Cheese Sandwiches in Hand, School Cafeteria Workers Demand $15 an Hour

 A cafeteria worker serves lunch to students.



by Steve Strunsky

Cheese sandwiches in hand, school food services workers from several Essex County districts marched to the office of the state-appointed Essex County superintendent of schools to make their case for better pay.

The sandwiches consisted of two slices of bread and a single slice of American cheese, which is what the workers said they are told to give students who have no money for whatever regular school lunch is being served that day.

Employees of school food service contractors are one of the most recent groups of low-wage workers to seek raises to $15 an hour. The point of the sandwiches, according to the union official who led the workers up to the superintendent's office, was to underscore the meager funding allocated for school lunch programs, which in turn limits the wages for food and workers' wages. Typically, union officials said, the cafeteria workers make $9 to $14 an hour. 

Essex Superintendent Joseph Zarra was not in his office at the time, so one of the workers delivered the the message to his assistant.

"This cheese sandwich is not a nutritious meal," said the worker, Leslie Williams, 58, who lives and works in Orange. "And that's the way this food service works. We can't even afford to buy our family a cheese sandwich."

The union official, SEIU Local 32BJ Vice President Kevin Brown, said negotiations are ongoing for a master contract with a food service company, Chartwells Higher Education Food Services of Port Chester, N.Y., The company supplies school lunches and labor for the Orange, Hackensack, North Brunswick, South Brunswick, and Woodbridge districts.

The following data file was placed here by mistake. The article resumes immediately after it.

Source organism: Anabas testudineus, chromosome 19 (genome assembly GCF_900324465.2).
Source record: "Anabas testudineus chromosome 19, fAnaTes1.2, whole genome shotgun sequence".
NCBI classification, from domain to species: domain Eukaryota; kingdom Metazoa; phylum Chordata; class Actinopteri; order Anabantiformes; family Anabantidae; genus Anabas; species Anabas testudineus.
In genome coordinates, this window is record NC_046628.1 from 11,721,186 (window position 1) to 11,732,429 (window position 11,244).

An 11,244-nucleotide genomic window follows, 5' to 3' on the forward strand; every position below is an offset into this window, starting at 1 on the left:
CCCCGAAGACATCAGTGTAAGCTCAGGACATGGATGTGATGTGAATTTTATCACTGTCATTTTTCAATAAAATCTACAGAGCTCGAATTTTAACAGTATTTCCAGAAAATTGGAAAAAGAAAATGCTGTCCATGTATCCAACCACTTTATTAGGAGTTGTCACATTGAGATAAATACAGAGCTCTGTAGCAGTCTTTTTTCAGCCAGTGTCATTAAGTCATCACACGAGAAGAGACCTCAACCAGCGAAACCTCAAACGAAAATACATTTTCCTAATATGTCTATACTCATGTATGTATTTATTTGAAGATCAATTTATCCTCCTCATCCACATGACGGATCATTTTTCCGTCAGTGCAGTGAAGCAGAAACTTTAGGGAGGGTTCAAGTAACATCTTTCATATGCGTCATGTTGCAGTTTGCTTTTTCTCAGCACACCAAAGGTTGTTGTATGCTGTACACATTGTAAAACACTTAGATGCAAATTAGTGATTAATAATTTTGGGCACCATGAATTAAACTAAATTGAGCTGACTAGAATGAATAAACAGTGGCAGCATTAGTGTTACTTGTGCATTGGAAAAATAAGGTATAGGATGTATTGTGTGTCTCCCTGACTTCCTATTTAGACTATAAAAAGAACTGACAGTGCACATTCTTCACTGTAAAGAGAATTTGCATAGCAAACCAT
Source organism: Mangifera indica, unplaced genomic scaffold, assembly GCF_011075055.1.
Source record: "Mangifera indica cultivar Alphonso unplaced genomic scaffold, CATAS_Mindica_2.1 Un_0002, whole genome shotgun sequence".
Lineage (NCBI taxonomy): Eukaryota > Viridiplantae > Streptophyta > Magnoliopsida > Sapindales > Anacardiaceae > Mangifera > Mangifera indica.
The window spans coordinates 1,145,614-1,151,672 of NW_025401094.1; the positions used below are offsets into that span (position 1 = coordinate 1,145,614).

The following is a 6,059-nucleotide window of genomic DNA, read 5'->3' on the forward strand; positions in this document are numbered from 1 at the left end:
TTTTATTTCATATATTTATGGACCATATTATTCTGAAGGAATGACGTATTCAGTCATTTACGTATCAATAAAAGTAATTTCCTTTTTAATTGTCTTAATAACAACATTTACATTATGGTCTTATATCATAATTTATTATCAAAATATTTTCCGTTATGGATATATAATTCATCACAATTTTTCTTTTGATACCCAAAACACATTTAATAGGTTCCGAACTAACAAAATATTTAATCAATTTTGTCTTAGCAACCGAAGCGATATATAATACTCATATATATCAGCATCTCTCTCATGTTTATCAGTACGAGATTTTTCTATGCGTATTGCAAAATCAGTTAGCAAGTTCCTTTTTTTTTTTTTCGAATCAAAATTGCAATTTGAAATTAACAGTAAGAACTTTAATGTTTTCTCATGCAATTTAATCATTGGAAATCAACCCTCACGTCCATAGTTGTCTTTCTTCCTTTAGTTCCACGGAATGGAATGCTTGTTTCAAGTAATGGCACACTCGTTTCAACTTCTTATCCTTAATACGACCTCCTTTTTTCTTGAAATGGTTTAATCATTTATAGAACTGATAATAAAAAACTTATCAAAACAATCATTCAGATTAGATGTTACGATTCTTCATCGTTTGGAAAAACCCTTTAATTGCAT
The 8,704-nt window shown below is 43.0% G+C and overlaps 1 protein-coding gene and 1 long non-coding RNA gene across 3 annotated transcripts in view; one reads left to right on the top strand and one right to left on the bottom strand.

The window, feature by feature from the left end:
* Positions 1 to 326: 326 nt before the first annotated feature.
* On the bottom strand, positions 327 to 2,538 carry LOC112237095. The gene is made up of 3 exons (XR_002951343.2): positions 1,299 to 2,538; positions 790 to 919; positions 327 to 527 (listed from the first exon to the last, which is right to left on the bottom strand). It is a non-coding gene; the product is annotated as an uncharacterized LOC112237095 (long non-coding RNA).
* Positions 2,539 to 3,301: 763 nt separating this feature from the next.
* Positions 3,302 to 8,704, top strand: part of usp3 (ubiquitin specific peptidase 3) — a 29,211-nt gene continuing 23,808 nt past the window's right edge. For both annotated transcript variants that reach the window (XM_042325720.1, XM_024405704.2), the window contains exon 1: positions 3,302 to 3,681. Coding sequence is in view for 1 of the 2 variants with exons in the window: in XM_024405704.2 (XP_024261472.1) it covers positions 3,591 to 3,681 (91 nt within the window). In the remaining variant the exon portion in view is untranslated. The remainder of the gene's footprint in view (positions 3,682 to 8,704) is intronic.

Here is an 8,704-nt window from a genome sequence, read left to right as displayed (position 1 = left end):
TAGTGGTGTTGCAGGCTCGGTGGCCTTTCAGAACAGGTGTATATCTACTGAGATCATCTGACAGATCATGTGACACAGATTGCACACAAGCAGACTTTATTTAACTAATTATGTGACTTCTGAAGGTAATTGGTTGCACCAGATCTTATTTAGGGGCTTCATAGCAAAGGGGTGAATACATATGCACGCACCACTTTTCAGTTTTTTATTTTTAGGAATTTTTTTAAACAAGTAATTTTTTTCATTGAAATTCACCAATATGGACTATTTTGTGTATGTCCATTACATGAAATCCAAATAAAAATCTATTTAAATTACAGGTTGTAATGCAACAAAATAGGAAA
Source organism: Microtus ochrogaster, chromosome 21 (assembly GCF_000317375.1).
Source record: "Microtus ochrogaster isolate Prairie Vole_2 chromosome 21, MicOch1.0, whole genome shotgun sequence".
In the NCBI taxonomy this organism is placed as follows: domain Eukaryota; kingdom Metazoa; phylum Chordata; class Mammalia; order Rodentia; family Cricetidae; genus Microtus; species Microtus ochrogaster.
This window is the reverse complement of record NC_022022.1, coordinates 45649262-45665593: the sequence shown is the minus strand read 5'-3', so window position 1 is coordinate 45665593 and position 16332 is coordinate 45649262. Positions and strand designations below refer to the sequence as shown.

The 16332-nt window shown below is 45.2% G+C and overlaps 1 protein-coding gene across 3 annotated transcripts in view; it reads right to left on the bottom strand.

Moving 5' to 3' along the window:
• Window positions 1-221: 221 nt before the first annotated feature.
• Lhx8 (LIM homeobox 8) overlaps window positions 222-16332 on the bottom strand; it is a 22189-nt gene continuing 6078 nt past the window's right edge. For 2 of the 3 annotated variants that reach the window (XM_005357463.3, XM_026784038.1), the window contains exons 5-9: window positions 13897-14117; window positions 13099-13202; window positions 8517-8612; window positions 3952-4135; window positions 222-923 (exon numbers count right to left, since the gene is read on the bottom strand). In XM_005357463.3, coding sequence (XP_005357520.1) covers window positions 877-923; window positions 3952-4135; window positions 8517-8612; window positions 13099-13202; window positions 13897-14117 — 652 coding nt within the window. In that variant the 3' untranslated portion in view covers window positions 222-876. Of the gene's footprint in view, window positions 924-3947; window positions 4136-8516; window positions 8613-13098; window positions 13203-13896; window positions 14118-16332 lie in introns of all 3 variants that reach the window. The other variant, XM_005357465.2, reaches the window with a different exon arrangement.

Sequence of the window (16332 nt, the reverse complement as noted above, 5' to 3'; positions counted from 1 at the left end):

The union has also campaigned for a $15-an-hour wage for cabin cleaners, baggage handlers and security guards at Newark Liberty International Airport. Like cafeteria workers who used to be employed directly by their school districts, many low-paid airport workers now work for contractors following a wave of outsourcing by the airline industry. 

Last week, the Port Authority of New York and New Jersey, which runs the airport, decided not to impose a $15-an-hour minimum wage requirement on firms doing business at the airport. The agency had already imposed a minimum of $10.10 an hour for airport workers, above the state minimum wage of $8.38. 

Last month, Gov. Chris Christie vetoed a Democratic bill that would have gradually raised the state's hourly minimum to $15. 

Brown said the five districts are far from alone in outsourcing food services, and that 70 percent of New Jersey's 10,000 K-12 food service workers are employed by private contractors, a privatization trend that dates back decades that continues as districts look to save money in times of stagnant or declining state aid. 

Chartwells did not return a request for comment on Tuesday. Last month, a regional vice president of the company, Gene Sanchez, told NJ Advance Media that Chartwells had reached agreements with the SEIU for 16 years, and remained committed to "a collaborative and productive process" during the current round of negotiations. 

"The contractors aren't paid enough by the school districts to pay their workers, thanks to the lack of school funding," Brown said.

Zarra, who works for the state Department of Education, did not respond to a message left at his office on Tuesday. A spokesman for the department declined to comment on the local contract talks. 

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